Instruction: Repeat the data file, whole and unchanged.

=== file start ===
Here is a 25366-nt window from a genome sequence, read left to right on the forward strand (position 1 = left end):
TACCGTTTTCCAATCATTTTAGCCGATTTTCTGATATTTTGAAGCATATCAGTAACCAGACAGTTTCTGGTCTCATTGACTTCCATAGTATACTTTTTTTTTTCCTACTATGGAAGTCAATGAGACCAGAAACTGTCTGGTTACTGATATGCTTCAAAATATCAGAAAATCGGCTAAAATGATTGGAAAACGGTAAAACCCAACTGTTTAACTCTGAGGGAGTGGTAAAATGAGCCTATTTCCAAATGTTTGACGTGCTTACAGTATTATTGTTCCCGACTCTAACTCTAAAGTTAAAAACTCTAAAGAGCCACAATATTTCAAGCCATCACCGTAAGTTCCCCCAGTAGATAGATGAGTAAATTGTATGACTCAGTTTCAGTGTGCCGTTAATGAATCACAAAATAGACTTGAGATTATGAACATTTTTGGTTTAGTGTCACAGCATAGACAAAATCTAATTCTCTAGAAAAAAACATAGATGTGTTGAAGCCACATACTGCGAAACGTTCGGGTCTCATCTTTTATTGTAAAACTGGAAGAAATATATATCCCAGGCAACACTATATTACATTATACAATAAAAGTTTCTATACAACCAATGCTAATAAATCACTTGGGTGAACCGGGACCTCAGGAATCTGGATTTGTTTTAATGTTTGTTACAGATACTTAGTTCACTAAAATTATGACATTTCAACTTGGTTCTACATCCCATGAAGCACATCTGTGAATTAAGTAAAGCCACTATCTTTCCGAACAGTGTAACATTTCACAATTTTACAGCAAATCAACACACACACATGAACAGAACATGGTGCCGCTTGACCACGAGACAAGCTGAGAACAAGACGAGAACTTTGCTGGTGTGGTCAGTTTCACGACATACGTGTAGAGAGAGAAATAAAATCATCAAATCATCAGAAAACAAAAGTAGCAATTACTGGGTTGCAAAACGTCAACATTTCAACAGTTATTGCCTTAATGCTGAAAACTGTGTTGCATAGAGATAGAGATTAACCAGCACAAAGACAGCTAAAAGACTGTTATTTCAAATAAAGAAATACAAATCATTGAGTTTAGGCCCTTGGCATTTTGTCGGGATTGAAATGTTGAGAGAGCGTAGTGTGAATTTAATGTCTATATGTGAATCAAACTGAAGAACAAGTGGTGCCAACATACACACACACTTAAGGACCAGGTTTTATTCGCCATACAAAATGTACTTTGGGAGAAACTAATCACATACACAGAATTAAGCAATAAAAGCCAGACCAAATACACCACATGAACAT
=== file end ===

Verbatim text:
Here is a 25366-nt window from a genome sequence, read left to right on the forward strand (position 1 = left end):
TACCGTTTTCCAATCATTTTAGCCGATTTTCTGATATTTTGAAGCATATCAGTAACCAGACAGTTTCTGGTCTCATTGACTTCCATAGTATACTTTTTTTTTTCCTACTATGGAAGTCAATGAGACCAGAAACTGTCTGGTTACTGATATGCTTCAAAATATCAGAAAATCGGCTAAAATGATTGGAAAACGGTAAAACCCAACTGTTTAACTCTGAGGGAGTGGTAAAATGAGCCTATTTCCAAATGTTTGACGTGCTTACAGTATTATTGTTCCCGACTCTAACTCTAAAGTTAAAAACTCTAAAGAGCCACAATATTTCAAGCCATCACCGTAAGTTCCCCCAGTAGATAGATGAGTAAATTGTATGACTCAGTTTCAGTGTGCCGTTAATGAATCACAAAATAGACTTGAGATTATGAACATTTTTGGTTTAGTGTCACAGCATAGACAAAATCTAATTCTCTAGAAAAAAACATAGATGTGTTGAAGCCACATACTGCGAAACGTTCGGGTCTCATCTTTTATTGTAAAACTGGAAGAAATATATATCCCAGGCAACACTATATTACATTATACAATAAAAGTTTCTATACAACCAATGCTAATAAATCACTTGGGTGAACCGGGACCTCAGGAATCTGGATTTGTTTTAATGTTTGTTACAGATACTTAGTTCACTAAAATTATGACATTTCAACTTGGTTCTACATCCCATGAAGCACATCTGTGAATTAAGTAAAGCCACTATCTTTCCGAACAGTGTAACATTTCACAATTTTACAGCAAATCAACACACACACATGAACAGAACATGGTGCCGCTTGACCACGAGACAAGCTGAGAACAAGACGAGAACTTTGCTGGTGTGGTCAGTTTCACGACATACGTGTAGAGAGAGAAATAAAATCATCAAATCATCAGAAAACAAAAGTAGCAATTACTGGGTTGCAAAACGTCAACATTTCAACAGTTATTGCCTTAATGCTGAAAACTGTGTTGCATAGAGATAGAGATTAACCAGCACAAAGACAGCTAAAAGACTGTTATTTCAAATAAAGAAATACAAATCATTGAGTTTAGGCCCTTGGCATTTTGTCGGGATTGAAATGTTGAGAGAGCGTAGTGTGAATTTAATGTCTATATGTGAATCAAACTGAAGAACAAGTGGTGCCAACATACACACACACTTAAGGACCAGGTTTTATTCGCCATACAAAATGTACTTTGGGAGAAACTAATCACATACACAGAATTAAGCAATAAAAGCCAGACCAAATACACCACATGAACAT